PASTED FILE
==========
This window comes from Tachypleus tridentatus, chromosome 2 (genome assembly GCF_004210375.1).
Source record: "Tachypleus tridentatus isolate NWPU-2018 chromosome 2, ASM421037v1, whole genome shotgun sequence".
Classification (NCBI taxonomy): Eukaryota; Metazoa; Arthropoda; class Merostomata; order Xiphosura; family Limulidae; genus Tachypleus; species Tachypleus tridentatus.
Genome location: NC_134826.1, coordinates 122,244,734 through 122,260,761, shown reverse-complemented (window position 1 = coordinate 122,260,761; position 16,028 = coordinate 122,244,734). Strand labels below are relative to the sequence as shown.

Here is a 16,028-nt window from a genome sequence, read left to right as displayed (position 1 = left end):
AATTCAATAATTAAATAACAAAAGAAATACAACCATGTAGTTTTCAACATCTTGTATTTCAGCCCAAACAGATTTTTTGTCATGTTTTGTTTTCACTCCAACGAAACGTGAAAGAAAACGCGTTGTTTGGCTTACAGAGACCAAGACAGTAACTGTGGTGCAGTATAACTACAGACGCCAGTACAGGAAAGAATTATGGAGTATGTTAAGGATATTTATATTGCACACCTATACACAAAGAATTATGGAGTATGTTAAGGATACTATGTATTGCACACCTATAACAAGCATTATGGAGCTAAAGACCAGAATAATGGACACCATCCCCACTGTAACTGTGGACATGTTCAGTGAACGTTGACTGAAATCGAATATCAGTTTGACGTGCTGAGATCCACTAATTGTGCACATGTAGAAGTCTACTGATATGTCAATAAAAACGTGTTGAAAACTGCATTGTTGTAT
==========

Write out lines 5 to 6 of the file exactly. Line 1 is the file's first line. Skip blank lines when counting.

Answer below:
Here is a 16,028-nt window from a genome sequence, read left to right as displayed (position 1 = left end):
AATTCAATAATTAAATAACAAAAGAAATACAACCATGTAGTTTTCAACATCTTGTATTTCAGCCCAAACAGATTTTTTGTCATGTTTTGTTTTCACTCCAACGAAACGTGAAAGAAAACGCGTTGTTTGGCTTACAGAGACCAAGACAGTAACTGTGGTGCAGTATAACTACAGACGCCAGTACAGGAAAGAATTATGGAGTATGTTAAGGATATTTATATTGCACACCTATACACAAAGAATTATGGAGTATGTTAAGGATACTATGTATTGCACACCTATAACAAGCATTATGGAGCTAAAGACCAGAATAATGGACACCATCCCCACTGTAACTGTGGACATGTTCAGTGAACGTTGACTGAAATCGAATATCAGTTTGACGTGCTGAGATCCACTAATTGTGCACATGTAGAAGTCTACTGATATGTCAATAAAAACGTGTTGAAAACTGCATTGTTGTAT